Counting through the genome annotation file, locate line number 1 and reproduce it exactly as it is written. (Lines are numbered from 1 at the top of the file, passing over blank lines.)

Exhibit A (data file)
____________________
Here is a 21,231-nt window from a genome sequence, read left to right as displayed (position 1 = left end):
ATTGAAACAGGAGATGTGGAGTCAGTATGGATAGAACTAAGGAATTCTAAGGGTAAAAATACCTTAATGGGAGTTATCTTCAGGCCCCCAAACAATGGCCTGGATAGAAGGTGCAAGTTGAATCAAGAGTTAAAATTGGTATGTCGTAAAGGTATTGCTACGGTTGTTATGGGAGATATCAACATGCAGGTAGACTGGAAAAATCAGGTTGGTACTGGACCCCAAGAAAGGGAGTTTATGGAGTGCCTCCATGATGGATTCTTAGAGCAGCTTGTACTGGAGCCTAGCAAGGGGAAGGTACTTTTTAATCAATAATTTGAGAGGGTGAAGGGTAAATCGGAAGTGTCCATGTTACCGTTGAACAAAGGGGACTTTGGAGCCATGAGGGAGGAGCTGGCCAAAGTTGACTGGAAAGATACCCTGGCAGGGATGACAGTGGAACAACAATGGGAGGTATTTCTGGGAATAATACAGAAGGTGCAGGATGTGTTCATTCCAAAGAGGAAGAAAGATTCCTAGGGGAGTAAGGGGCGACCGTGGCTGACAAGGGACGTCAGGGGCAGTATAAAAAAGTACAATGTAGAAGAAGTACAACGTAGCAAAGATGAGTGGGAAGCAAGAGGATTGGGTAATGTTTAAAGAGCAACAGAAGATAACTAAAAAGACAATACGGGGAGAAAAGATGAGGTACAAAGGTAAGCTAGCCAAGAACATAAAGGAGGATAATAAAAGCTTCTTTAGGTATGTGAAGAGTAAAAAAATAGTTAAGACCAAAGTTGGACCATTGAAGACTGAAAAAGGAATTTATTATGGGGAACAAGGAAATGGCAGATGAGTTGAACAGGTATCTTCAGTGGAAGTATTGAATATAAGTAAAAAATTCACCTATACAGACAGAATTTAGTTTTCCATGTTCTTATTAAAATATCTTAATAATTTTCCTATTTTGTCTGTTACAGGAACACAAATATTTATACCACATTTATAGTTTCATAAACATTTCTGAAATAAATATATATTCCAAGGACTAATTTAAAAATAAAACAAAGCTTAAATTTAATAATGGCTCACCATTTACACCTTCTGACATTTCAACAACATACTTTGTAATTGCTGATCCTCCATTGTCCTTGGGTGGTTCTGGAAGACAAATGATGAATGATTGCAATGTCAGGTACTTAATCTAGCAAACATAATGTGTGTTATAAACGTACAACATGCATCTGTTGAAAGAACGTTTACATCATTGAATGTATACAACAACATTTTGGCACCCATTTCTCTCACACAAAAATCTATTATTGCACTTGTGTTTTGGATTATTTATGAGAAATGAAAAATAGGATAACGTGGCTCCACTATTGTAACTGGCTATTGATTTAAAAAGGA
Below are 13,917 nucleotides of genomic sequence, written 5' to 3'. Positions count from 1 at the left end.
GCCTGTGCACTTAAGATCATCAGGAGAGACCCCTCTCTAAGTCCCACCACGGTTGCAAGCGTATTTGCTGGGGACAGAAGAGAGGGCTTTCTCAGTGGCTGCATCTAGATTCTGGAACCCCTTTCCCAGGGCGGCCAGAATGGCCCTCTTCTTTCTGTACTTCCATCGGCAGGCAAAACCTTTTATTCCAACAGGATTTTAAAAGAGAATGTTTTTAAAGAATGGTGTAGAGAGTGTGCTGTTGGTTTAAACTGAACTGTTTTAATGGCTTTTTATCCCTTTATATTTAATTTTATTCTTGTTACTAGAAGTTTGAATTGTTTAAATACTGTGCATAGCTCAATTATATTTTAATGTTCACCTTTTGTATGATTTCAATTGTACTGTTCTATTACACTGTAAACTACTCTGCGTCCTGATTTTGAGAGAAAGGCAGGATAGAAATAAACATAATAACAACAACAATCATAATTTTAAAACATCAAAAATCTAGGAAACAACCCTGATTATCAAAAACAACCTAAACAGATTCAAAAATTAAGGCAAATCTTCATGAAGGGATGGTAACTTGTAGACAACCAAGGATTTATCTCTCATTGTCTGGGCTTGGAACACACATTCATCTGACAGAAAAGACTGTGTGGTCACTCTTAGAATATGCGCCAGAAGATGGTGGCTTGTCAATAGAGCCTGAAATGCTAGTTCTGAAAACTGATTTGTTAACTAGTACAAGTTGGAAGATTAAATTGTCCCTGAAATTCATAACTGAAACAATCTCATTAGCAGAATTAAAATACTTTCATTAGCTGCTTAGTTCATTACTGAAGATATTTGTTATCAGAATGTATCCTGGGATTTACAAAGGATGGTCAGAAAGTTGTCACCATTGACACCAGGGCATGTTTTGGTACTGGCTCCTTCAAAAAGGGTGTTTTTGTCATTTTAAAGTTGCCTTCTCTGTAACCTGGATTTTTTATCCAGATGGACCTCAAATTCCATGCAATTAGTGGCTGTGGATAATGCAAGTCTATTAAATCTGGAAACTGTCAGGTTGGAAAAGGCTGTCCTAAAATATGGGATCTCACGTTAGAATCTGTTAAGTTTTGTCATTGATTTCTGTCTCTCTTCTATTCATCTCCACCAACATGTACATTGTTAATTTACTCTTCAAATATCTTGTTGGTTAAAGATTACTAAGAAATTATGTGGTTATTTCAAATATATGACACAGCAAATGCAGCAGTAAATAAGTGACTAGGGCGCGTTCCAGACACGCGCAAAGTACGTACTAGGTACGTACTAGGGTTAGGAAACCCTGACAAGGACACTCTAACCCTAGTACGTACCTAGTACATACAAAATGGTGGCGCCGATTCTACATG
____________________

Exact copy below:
Here is a 21,231-nt window from a genome sequence, read left to right as displayed (position 1 = left end):